Redskins Coach Mike Shanahan said third-year pro Logan Paulsen will start at tight end for the team Sunday against the Pittsburgh Steelers despite the re-signing of Chris Cooley earlier this week.
Last Sunday against the New York Giants, Paulsen took over as the Redskins’ primary pass-catching tight end when starter Fred Davis ruptured his left Achilles’ tendon on the first series of the game.
Paulsen recorded four catches for 76 yards. Last season, he recorded a career-high 11 catches for 138 games while appearing in 16 games, starting six of them. This season, Paulsen and Niles Paul had split time behind Davis. Paulsen also has seen time at fullback this season.
The Redskins on Monday signed Cooley – the franchise leader in receptions by a tight end – eight weeks after they released him just before the start of the season.
Redskins coaches say Cooley has looked good during the two practices he has gone through this week. But they won’t know how much of a workload he can handle until seeing how he responds to his first regular season game since Week 6 of the 2011 season.
Regardless, the Redskins have confidence in Paulsen, who made the team after going undrafted out of UCLA in 2010.
“Logan Paulsen is out No. 1 tight end,” Shanahan said. “He was our No. 2, obviously, throughout the season. … With what he has accomplished when he has played, he has played very well. He’ll be the guy.”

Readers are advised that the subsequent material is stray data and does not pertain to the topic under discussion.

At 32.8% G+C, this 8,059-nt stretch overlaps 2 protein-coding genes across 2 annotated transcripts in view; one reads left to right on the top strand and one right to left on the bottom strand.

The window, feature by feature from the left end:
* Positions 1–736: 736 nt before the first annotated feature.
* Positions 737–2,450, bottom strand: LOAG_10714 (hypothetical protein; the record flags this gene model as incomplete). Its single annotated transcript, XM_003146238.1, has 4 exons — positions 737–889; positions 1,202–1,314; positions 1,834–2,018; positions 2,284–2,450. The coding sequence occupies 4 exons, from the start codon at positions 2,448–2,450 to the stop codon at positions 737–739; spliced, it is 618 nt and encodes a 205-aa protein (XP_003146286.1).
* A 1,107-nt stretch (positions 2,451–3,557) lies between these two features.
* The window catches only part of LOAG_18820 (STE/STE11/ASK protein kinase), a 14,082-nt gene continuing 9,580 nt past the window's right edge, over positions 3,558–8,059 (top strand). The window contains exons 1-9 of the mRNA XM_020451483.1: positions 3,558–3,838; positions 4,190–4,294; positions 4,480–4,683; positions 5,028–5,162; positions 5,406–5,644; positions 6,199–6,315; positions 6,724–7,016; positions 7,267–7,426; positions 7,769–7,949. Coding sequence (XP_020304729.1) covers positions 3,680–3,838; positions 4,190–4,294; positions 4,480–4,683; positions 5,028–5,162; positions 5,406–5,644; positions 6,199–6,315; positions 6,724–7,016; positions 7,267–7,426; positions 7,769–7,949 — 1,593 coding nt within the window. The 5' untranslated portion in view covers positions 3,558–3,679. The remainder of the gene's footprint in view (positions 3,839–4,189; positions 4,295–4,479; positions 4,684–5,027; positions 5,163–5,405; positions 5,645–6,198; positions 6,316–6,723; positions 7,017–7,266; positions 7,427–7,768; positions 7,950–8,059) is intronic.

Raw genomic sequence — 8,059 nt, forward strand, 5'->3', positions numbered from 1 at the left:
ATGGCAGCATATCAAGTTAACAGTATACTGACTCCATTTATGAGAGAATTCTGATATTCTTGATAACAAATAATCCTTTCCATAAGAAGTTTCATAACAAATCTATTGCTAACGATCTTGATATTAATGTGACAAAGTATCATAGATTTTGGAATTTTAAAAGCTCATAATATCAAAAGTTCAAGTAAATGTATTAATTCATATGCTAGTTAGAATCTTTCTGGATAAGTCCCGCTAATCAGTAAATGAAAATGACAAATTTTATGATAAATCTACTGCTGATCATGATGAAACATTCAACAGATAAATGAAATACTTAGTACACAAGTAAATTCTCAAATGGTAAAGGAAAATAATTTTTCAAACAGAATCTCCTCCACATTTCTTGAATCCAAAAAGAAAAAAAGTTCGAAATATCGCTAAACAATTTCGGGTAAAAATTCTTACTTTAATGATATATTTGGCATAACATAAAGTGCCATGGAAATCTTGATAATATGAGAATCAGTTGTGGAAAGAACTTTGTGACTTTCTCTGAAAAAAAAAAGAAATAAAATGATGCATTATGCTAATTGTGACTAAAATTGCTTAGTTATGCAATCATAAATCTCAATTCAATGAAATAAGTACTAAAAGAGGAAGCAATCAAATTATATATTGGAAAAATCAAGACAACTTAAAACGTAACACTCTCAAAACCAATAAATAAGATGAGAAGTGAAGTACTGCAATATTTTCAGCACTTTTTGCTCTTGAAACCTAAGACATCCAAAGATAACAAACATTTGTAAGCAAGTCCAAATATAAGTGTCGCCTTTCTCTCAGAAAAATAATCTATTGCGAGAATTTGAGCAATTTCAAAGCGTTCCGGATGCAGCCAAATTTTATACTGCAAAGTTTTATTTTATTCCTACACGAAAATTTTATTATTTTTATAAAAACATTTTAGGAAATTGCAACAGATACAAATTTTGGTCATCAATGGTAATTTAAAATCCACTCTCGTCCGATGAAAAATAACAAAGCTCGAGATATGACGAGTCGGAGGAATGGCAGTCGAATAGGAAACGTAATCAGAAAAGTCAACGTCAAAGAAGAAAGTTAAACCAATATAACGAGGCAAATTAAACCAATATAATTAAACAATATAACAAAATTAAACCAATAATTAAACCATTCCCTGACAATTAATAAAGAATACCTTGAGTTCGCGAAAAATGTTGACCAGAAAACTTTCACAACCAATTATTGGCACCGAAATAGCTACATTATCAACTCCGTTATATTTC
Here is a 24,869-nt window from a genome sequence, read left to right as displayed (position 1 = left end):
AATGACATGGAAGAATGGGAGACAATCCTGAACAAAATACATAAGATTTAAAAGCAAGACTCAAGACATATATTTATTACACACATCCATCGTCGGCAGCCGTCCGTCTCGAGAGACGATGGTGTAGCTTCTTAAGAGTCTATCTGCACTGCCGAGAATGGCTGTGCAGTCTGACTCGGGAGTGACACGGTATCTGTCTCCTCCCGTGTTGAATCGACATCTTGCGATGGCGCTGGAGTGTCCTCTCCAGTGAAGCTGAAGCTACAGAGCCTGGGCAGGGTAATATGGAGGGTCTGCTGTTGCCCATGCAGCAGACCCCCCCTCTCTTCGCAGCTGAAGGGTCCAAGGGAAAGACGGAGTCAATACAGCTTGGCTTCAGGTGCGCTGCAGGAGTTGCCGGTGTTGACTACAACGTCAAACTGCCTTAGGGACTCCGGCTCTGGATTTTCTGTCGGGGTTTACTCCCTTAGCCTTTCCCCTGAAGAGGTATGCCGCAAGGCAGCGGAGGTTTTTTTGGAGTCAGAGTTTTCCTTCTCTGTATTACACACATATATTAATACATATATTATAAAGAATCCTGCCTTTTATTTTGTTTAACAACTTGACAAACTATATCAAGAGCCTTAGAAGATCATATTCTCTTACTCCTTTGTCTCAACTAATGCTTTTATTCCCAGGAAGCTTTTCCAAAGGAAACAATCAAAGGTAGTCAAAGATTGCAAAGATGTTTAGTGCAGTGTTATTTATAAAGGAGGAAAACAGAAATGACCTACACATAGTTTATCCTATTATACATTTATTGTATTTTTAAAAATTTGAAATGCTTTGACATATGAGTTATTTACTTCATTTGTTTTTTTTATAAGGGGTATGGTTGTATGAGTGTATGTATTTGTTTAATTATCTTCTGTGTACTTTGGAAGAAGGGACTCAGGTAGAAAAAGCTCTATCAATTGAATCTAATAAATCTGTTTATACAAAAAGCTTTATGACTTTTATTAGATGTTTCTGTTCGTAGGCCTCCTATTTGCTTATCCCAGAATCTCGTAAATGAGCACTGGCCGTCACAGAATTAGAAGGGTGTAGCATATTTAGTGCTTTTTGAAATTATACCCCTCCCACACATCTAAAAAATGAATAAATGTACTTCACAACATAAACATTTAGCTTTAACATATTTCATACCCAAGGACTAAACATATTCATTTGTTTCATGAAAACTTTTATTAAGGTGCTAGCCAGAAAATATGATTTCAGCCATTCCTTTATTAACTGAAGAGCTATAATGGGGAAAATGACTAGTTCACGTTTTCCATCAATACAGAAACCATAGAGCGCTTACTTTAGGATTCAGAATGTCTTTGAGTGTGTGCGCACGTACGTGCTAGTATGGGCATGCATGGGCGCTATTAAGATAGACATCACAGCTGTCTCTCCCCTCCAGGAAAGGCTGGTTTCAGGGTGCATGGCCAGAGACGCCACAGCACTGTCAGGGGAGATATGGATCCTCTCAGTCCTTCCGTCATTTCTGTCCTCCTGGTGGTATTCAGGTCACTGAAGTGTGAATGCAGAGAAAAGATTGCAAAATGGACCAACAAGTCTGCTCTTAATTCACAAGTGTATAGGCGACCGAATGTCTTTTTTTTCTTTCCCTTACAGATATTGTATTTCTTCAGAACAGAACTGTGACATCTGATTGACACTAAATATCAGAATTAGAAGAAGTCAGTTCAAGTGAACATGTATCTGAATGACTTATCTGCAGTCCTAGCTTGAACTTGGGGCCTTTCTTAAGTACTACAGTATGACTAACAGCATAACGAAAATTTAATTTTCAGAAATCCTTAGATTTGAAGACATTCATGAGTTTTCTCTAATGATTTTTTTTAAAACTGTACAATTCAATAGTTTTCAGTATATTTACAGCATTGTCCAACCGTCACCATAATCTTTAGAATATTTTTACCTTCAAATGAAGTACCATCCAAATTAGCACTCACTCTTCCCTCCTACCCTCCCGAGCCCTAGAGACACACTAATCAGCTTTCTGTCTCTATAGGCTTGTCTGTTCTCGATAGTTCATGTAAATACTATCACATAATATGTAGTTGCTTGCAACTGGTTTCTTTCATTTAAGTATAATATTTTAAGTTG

The 6-foot-5, 261-pound Paulsen has impressive size, but not the speed of Davis. He is, however, an effective route-runner in addition to being a solid blocker.
Coaches appreciate his workmanlike approach as well as his play-making ability.
“Logan has gotten better every year,” offensive coordinator Kyle Shanahan said. “Logan is a gym rat. He’s in this building as long as anybody. He came in as an undrafted free agent, who didn’t have much chance to make the team. He’s overachieved every year, and now Logan is a legit player. He’s a very good blocking tight end. He’s not blowing by anybody, or not really doing just a lot of one-on-one stuff for him, but he takes – I call him the ‘angle king’ – because he takes the best angles to everywhere at every time. He gets to spots fast, and he’s a big, friendly target for quarterbacks.”